TSB has already agreed to a merger with National Irish Bank, Ireland's fourth-largest and a subsidiary of National Australia Bank. This deal is understood to be worth pounds 100m.
But when the merger was presented to the ministry of finance for clearance the government put it on hold amid accusations from opposition parties that it would fail to promote competition.
The government wants to create a third banking force to rival Allied Irish Bank and Bank of Ireland, each of which has 40 per cent of the market. There is pressure for the third force to be created by public rather than private institutions such as NatWest.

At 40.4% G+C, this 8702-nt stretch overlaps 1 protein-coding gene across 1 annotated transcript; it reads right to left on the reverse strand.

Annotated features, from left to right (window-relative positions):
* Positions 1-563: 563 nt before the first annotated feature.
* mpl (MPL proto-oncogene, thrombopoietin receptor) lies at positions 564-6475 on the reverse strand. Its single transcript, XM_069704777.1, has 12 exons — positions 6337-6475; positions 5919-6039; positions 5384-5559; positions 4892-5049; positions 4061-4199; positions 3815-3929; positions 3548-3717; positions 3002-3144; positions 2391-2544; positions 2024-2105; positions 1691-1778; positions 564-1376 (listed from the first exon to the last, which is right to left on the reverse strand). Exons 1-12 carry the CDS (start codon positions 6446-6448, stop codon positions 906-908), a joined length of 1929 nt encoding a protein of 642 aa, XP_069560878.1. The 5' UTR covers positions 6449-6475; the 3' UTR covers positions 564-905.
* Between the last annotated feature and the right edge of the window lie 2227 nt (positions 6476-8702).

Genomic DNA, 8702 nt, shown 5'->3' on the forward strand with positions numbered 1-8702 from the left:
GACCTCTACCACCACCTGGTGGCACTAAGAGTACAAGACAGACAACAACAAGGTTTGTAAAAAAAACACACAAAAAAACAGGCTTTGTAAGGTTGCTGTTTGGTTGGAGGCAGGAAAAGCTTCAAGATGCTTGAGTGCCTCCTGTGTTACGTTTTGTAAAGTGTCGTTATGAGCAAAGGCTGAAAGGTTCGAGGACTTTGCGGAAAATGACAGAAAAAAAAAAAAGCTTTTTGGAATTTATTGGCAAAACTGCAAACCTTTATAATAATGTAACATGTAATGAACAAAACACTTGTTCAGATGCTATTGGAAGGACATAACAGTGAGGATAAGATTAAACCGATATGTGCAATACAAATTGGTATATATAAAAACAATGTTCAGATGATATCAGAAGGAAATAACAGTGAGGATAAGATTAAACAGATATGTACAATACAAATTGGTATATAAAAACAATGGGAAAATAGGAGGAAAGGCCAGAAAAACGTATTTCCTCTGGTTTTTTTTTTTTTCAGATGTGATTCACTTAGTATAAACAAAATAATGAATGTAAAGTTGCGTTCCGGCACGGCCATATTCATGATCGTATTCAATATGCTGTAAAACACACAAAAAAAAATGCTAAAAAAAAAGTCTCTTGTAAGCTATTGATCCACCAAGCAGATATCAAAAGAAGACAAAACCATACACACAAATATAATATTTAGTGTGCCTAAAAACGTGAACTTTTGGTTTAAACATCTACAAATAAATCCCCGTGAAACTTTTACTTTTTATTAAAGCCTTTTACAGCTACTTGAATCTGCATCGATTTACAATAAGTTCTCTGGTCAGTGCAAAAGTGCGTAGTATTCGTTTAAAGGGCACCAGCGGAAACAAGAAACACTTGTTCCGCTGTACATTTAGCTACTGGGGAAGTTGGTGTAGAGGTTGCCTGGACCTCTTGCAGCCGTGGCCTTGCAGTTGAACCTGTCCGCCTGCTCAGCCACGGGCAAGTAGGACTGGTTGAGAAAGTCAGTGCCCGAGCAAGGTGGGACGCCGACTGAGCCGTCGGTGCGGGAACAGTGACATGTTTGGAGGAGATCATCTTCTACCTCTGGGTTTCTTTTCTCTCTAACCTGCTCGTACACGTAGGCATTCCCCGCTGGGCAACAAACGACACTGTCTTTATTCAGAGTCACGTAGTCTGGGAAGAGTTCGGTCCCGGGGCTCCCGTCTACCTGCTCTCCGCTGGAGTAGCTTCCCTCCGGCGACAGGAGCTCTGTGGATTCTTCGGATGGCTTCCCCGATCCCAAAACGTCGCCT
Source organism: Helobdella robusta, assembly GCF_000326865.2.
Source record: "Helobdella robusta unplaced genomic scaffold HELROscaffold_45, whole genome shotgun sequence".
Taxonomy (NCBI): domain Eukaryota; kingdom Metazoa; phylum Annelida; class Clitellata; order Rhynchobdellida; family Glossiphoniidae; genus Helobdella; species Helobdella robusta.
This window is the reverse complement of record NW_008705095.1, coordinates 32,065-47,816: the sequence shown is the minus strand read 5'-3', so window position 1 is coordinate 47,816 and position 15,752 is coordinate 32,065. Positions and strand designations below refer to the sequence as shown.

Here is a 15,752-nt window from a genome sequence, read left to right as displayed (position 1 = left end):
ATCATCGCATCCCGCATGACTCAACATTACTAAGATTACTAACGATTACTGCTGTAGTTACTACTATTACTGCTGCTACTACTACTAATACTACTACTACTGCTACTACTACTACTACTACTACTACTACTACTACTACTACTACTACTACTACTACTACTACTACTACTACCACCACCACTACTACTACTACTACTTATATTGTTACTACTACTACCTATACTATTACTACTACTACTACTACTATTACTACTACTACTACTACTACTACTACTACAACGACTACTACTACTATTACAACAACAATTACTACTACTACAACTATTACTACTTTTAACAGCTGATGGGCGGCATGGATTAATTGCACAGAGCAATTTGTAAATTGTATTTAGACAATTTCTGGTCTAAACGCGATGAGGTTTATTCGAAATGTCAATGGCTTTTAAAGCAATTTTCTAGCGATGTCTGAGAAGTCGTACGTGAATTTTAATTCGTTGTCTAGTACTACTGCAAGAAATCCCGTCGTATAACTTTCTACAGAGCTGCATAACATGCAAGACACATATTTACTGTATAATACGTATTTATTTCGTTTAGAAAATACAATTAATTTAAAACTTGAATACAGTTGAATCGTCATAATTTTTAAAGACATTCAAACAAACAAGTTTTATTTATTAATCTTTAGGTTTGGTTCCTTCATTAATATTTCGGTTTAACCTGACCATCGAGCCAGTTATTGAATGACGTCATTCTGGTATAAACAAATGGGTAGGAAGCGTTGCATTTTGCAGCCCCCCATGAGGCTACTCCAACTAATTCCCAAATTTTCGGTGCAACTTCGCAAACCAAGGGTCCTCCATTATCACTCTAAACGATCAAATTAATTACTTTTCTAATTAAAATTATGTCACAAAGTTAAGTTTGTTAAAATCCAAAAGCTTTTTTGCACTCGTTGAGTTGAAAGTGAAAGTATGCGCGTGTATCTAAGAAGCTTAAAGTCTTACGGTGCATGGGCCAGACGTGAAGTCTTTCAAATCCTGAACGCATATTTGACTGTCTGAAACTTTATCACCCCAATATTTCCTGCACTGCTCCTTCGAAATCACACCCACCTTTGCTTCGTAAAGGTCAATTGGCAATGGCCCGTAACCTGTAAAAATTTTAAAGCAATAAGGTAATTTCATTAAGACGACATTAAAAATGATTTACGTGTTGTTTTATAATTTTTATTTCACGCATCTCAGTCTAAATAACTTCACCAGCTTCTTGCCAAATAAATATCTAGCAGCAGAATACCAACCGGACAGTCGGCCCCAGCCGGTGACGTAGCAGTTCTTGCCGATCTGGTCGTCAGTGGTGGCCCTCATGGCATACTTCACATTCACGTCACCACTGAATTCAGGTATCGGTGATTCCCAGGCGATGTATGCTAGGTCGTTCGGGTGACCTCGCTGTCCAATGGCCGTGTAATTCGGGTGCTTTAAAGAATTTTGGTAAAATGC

NatWest's plan is to buy TSB through its Ulster Bank subsidiary, which is already Ireland's third-largest bank.
Albert Reynolds, the prime minister, recently attacked Ireland's two biggest banks for not supporting small businesses. The ownership of TSB seems likely to be decided on political grounds as much as by what NatWest is prepared to offer.
Although privately owned, TSB's savings bank status means it answers to the Department of Finance. There is determination in government circles to avoid further scandals like Greencore when opening up the financial sector.Reuse content